THE MERRY WIDOW
THE MERRY WIDOW, Opera Australia and the Opera Conference at the Joan Sutherland Theatre, Sydney Opera House, 5 January-3 February 2018. Photography by Jeff Busby: above - Alexander Lewis and Danielle de Niese; below - the Can Can; below again - the chaps
Scintillating. Sexy. Saucy. And, for an ultra-lite bit of nonsense such as Franz Lehár’s popular old chestnut – surprisingly sensual and genuinely romantic. This thanks to astute choreography by Graeme Murphy and Janet Vernon that makes the already electric pairing of Danielle de Niese and Alexander Lewis almost incendiary.
As Hanna Glawari, the young widow of the title, de Niese blows the cobwebs from a role most often associated with ageing sopranos on a twilight career path. Instead, it’s utterly plausible that every man in Paris and her native Pontevedro is after her and not just because she’s inherited 20 million from her recently deceased husband.
The Melbourne-born, Glyndebourne-domiciled de Niese is one of opera’s rising stars with the pipes, looks and charisma of a young Renee Fleming. Although one can’t imagine Renee ever throwing herself into a full-on Can-Can chorus line, or the yee-haw of Pontevedrian folk dance (!!) or even the sublimely erotic waltz that signals the feeling between Hanna and Count Danilo Danilovich.
As Danilo, Alexander Lewis is a young Hugh Grant reincarnated as a smouldering actor-dancer-tenor of heart-fluttering appeal. That Hanna and Danilo have history is quickly clear. That he was unable to pursue her because she was a farm girl is also clear – in the good old 19th century tradition of preserving class and status which saw him take off for Paris and the grisettes of Maxim’s nitery.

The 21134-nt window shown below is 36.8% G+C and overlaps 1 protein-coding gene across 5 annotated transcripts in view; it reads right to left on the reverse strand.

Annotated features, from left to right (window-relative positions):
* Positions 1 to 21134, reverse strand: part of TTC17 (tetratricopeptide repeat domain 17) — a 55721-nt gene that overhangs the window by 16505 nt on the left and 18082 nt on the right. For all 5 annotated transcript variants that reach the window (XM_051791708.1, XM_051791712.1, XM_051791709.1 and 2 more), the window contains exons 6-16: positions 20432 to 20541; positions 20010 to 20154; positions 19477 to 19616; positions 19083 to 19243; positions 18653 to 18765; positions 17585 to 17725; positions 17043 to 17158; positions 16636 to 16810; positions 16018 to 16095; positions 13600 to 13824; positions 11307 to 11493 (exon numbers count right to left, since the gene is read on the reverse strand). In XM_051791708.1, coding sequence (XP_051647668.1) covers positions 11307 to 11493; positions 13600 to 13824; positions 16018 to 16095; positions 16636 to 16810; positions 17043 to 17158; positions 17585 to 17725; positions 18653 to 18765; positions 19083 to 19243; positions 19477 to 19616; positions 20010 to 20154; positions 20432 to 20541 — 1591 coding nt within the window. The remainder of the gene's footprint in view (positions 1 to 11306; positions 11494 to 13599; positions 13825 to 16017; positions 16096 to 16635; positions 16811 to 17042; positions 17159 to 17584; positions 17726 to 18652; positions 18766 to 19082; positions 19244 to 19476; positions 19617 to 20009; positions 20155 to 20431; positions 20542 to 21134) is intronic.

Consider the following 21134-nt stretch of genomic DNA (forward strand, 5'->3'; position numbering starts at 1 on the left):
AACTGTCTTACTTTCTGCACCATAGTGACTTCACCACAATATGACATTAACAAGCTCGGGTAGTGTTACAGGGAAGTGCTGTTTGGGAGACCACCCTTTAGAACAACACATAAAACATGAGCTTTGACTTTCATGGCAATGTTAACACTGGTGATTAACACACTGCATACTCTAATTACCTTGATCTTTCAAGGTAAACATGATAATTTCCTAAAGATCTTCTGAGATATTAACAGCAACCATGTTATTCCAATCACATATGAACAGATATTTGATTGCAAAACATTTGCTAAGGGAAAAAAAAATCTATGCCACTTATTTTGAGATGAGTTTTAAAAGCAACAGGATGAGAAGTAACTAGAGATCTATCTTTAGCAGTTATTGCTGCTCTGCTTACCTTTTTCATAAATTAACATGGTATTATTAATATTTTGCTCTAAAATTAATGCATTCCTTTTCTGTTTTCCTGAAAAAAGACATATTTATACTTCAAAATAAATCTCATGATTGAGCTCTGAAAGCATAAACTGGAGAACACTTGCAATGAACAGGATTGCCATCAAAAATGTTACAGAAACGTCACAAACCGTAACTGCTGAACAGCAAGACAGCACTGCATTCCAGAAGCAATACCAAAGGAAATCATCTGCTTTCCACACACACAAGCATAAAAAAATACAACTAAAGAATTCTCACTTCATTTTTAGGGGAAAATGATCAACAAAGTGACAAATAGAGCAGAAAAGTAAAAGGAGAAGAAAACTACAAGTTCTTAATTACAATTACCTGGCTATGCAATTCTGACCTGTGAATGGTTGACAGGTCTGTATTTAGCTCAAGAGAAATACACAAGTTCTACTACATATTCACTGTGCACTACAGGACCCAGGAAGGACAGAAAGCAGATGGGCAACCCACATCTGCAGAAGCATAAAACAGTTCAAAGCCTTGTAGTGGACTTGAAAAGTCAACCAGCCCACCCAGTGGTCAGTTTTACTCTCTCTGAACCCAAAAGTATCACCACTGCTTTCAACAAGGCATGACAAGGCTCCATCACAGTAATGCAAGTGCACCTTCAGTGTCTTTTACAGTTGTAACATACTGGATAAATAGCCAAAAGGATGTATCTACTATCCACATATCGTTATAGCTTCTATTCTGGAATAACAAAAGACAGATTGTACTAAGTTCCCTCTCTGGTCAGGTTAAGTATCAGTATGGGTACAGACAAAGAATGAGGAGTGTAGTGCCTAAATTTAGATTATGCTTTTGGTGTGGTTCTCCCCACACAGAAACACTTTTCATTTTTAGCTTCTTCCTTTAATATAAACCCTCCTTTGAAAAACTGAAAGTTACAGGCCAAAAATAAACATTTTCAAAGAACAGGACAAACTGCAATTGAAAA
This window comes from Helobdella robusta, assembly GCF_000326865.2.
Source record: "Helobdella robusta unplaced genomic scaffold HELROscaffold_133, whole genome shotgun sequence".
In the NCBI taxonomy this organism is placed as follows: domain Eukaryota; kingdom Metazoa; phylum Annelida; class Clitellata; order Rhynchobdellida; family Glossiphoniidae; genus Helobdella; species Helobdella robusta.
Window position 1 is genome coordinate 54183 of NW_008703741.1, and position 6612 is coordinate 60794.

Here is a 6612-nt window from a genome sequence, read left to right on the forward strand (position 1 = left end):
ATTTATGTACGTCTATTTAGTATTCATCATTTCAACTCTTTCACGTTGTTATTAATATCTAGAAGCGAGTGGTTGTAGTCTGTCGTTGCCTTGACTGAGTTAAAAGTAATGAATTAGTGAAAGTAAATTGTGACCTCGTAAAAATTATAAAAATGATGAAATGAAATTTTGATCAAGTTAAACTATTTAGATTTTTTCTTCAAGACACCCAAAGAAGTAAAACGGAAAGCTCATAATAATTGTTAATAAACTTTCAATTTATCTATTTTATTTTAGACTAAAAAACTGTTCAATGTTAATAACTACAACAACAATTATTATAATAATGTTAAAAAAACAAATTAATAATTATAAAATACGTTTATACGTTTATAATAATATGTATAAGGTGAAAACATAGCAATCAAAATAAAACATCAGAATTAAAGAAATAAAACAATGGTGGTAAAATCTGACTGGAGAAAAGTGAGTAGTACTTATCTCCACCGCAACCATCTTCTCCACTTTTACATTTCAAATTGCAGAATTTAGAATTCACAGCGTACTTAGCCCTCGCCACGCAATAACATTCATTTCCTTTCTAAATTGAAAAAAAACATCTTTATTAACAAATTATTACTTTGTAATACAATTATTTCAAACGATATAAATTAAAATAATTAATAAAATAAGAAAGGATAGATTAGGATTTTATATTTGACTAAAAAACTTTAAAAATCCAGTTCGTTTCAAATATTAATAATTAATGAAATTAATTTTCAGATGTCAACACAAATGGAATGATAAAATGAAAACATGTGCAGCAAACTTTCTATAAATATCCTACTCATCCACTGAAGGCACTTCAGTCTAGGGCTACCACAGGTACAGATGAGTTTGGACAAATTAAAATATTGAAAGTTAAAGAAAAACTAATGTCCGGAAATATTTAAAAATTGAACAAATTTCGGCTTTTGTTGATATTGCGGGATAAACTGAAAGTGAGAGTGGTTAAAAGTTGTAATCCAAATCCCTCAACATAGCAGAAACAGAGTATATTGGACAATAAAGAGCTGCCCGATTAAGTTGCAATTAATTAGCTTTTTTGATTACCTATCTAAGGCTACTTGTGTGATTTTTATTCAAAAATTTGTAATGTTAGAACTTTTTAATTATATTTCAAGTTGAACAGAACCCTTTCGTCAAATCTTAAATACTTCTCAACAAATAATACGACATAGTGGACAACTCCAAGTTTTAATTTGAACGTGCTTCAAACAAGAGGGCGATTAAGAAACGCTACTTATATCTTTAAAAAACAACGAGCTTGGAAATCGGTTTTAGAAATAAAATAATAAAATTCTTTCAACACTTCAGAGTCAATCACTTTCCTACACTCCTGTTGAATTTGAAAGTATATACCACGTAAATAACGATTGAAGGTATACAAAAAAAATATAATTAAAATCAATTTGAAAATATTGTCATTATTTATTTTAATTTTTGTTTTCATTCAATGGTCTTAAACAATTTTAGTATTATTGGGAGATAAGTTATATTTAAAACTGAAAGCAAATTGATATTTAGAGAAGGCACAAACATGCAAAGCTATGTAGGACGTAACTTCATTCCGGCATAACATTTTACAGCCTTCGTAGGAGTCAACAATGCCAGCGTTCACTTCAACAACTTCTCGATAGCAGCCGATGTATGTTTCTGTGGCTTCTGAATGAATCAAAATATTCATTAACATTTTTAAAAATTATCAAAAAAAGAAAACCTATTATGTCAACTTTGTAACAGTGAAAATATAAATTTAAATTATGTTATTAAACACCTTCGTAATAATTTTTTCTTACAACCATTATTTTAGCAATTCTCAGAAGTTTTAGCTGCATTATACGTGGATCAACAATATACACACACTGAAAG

The sexual politics of the day (actually 1905 Vienna) also mean that he can be furious that Hanna married the ancient millionaire and thus refuse to have anything more to do with her – now a frightful hussy. Yet he can be employed as a “diplomat” for a couple of hours a day and spend the rest of his time carousing with Lolo, Dodo, Jou-Jou, Clo-Clo, Frou-Frou, Margot and Co, and that’s just peachy. There's also a fair amount of pre-Weinstein-style sexism which is odd and uneasy, but the old codgers on opening night lapped it up. It should be given a good look, however, there's authentic 19th century hoopla and then there's icky and 20th century.
It all changes, however, when the 20 mill comes into play with the poobahs of near-bankrupt Pontevedro frantic to keep it in the country. This is tricky as numerous Parisian suitors including Raoul de St Brioche (Brad Cooper) and Vicomte Cascada (Luke Gabbedy) are rudely keen to get their pattes collantes on the loot. Did I mention The Merry Widow is a confection of nonsense, jokes and lovely music?
The jokes of this show’s libretto are the work of Justin Fleming. He has a rare gift for making the very most of foreign flummery, as well as adding sharp witticisms, wicked rhymes and smut to turn what could be lumpen tosh into shrewdly sophisticated hilarity.